I was a few stops into the journey when the pain became unbearable. I wanted to scream. Mind over matter I told myself. It didn’t work. Slowly my vision became blurred and then I passed out.

“Can you hear me?!”

“Can someone pull the passenger alarm, this lady is unconscious, she’s having a seizure!”

Seizure, who is having a seizure?!  I opened my eyes to investigate and the first thing I noticed was my handbag in the laps of the woman sitting next to me. She has my bag because? I couldn’t speak though, the pain was way too intense. Hang on, why is everyone gawking at me? Snap. I’m the one supposedly having a seizure.

They pulled the alarm, the station staff came onboard and an off duty police officer in the carriage rushed to my aid. They managed to get me up but walking was agony. Every time my feet hit the ground, it was like being electrocuted. I got to the station manager’s office and immediately lay on the ground.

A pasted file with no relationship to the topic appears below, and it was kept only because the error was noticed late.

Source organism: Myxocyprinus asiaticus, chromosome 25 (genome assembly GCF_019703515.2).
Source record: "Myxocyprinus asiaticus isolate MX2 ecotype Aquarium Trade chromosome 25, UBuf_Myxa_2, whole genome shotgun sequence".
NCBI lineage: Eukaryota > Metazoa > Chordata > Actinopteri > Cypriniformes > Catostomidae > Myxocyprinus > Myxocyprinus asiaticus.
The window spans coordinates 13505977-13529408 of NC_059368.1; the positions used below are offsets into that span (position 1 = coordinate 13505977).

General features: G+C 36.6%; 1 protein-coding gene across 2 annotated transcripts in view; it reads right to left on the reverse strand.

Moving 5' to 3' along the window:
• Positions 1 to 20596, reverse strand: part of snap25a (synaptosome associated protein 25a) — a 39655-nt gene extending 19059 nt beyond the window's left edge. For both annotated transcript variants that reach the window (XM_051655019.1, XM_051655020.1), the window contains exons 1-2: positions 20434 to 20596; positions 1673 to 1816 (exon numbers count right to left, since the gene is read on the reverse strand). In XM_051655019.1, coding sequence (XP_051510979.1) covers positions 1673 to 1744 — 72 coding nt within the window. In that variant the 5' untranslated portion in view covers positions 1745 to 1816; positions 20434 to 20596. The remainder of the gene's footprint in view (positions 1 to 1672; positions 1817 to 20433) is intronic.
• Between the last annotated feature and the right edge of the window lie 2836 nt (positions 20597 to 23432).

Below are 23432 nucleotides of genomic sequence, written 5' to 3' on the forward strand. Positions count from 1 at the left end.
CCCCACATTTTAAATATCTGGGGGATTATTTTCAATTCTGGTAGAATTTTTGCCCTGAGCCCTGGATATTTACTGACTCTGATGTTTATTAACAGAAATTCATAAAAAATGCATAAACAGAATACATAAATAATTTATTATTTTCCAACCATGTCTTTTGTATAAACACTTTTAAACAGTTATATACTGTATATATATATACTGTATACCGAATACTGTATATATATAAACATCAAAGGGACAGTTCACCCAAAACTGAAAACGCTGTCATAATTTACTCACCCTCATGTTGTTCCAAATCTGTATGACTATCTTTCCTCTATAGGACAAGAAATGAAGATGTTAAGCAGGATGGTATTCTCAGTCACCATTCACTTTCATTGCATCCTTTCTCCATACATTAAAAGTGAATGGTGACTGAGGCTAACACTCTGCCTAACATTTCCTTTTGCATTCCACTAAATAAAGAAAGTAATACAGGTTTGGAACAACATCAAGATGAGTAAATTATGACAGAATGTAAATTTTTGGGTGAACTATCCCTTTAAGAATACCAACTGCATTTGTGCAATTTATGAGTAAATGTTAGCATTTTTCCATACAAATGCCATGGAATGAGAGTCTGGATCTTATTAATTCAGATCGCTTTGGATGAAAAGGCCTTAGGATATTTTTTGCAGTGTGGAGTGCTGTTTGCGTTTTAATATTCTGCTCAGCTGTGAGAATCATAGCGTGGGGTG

“Hi, my name is Samantha, I’m a police officer. Can you tell me what your name is?”

I told her. In a bid to keep me talking, she started asking a series of questions and I told her all about the initial fall and my DIY activities.

“You’re a brave girl, attempting to go to work when you’re in so much pain!”

“You don’t understand, I have a box of Dean’s toasted coconut shortbread waiting for me on my desk!”


“Have you ever tried Dean’s toasted coconut shortbread?”

“Can’t say I have.”

“Then you won’t understand.”

I spent the next fifteen minutes explaining why Dean’s toasted coconut shortbread is the best shortbread in the world; the smoky taste of the coconut shreds, the way the biscuit crumbles and melts in your mouth.

“The biscuit is really light and doesn’t stick to the roof of your mouth like that nasty stuff they sell in the supermarkets. They only sell it in novelty stores in Scotland you know, I had to order them online. £5 the delivery cost me, £5! It’s worth it if you buy in bulk though. ”